There’s No Time Like “Hometime”


Ryan C.'s Four Color Apocalypse

Everyday life is weird enough, but it’s also nowhere near weird enough — and that’s where Stella Murphy’s cartooning comes in, specifically her 2019 Caboose-published collection Hometime, which defuses the tension inherent in much of what passes for commonplace domesticity by operating on it like a surgeon. Her humor is her scalpel, and she utilizes it with precision, but she confines her cuts to the margins and then stands back and allows the fissures to spread and grow.

It’s an approach that works — hell, it works spectacularly and consistently — but it takes an awful lot of nerve and an awful lot of trust. And in order to be effective, of course, trust has to be a two-way street, so Murphy places as much of it in her readers as she does in her own abilities. Where other artists go for the obvious, then, she goes for…

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Filling In The Blanks Of Sean Christensen’s “Performance Video”


Ryan C.'s Four Color Apocalypse

As far as thought-provoking and challenging exercises in formalism and sub-minimalism go, they don’t come much more formalist or sub-minimalist than prolific cartoonist Sean Christensen’s 2019 self-published mini Performance Video, an admittedly curious contemporary artifact that’s as notable for what it does as what it is — although by the end, whether or not there’s any distinction between the two is very much an open question.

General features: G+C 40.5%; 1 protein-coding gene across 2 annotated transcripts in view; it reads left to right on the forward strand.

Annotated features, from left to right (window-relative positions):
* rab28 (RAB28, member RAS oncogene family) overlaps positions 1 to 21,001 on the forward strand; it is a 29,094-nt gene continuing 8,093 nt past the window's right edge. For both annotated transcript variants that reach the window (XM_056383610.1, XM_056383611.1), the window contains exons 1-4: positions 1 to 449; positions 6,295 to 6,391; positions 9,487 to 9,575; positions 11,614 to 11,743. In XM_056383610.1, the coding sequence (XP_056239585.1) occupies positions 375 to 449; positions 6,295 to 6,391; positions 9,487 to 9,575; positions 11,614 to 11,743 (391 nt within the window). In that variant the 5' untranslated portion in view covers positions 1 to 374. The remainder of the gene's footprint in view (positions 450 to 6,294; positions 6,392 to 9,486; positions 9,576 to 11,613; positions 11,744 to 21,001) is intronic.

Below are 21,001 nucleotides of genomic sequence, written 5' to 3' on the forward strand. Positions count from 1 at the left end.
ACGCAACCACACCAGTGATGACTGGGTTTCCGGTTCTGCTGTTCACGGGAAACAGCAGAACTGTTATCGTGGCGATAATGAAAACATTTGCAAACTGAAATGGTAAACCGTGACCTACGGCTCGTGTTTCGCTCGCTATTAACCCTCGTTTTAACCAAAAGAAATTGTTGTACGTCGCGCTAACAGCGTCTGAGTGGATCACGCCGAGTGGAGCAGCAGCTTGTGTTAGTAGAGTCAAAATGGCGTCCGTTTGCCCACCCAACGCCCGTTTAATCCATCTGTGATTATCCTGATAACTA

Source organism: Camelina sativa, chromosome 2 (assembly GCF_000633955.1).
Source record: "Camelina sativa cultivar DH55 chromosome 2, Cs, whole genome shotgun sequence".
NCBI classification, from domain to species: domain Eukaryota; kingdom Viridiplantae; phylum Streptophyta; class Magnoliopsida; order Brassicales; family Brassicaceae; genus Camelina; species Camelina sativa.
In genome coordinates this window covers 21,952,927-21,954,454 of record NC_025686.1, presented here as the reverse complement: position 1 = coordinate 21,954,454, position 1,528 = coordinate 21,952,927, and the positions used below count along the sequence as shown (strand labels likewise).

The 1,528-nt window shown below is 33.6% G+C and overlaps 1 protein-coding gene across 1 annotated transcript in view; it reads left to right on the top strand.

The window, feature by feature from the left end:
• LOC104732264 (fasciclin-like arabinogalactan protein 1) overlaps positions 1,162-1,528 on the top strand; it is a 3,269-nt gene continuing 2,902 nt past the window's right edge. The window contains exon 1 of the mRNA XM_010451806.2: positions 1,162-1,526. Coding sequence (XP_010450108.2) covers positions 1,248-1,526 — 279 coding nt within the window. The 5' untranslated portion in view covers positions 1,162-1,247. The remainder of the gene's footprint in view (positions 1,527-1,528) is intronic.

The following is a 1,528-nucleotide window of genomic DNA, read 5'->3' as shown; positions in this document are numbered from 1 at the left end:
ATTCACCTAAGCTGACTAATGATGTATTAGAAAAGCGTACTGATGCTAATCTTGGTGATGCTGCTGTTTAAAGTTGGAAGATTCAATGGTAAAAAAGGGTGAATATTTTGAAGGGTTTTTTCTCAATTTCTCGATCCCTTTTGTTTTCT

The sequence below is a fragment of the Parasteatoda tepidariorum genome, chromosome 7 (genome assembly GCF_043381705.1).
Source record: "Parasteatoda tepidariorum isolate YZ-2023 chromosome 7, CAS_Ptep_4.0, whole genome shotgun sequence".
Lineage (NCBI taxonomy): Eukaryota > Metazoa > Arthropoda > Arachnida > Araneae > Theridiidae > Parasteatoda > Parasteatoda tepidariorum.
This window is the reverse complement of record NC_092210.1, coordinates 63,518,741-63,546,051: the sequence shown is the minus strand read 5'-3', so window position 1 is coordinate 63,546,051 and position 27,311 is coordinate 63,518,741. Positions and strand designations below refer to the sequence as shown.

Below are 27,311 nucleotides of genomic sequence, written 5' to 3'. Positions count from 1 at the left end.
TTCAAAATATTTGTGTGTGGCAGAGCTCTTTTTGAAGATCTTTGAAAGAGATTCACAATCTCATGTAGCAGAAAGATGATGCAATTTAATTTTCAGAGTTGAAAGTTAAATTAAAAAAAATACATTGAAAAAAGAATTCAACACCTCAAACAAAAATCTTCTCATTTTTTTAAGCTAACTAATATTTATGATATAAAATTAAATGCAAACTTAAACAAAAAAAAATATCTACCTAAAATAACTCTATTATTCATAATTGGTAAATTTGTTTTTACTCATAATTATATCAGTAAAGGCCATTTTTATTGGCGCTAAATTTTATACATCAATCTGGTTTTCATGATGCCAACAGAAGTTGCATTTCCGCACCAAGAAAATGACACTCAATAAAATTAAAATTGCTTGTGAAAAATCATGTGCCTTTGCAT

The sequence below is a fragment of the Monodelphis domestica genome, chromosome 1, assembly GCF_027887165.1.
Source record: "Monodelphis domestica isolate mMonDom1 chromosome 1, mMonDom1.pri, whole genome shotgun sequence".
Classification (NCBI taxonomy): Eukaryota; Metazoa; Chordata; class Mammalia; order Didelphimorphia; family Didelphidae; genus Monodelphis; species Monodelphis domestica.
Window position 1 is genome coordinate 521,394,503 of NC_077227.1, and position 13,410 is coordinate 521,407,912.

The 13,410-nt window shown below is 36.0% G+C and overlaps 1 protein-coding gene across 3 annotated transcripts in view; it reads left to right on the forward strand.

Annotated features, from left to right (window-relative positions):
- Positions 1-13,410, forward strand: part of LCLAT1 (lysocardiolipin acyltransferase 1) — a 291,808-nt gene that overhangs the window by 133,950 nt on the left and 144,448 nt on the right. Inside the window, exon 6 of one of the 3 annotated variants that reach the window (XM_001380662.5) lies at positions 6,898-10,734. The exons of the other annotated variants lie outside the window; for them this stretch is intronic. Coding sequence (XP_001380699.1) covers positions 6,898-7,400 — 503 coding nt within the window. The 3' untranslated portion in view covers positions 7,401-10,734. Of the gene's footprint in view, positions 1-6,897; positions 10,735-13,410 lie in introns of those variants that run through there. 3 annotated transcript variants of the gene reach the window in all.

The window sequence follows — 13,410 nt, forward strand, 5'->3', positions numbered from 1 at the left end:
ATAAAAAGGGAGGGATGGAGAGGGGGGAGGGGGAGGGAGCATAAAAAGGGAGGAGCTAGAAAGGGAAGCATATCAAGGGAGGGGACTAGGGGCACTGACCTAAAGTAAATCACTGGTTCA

And, in fairness, open questions are rather at the core of what Christensen is getting at in this work, for which the antiquated term “avant-garde” is woefully inadequate. Christensen starts and ends with the most basic of basic linework that wordlessly refers either forward and backward to the text, respectively — but that text is the backbone of the project, blue-rendered hand lettering split, like the art, into six-panel grids on each page, with four lines of wording per panel being the standard…

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Threesome (1994, directed by Andrew Fleming)


Due to the type of administrative mix-up that always happens in the movie but rarely in real life, a college has assigned female student Alex (Lara Flynn Boyle) to share a dorm room with two males, Eddy (Josh Charles) and Stuart (Stephen Baldwin).  Stuart is an outwardly obnoxious jock while Eddy is a sensitive and gay film student who is obsessed with Jules and Jim.  It does’t take long for Alex to fall in love with Eddy but Eddy is in love with Stuart while Stuart is in love with Alex.  See where this is leading?  The three of them become close friends, to the extent that they actively drive away anyone else who shows any romantic or sexual interest in either one of them.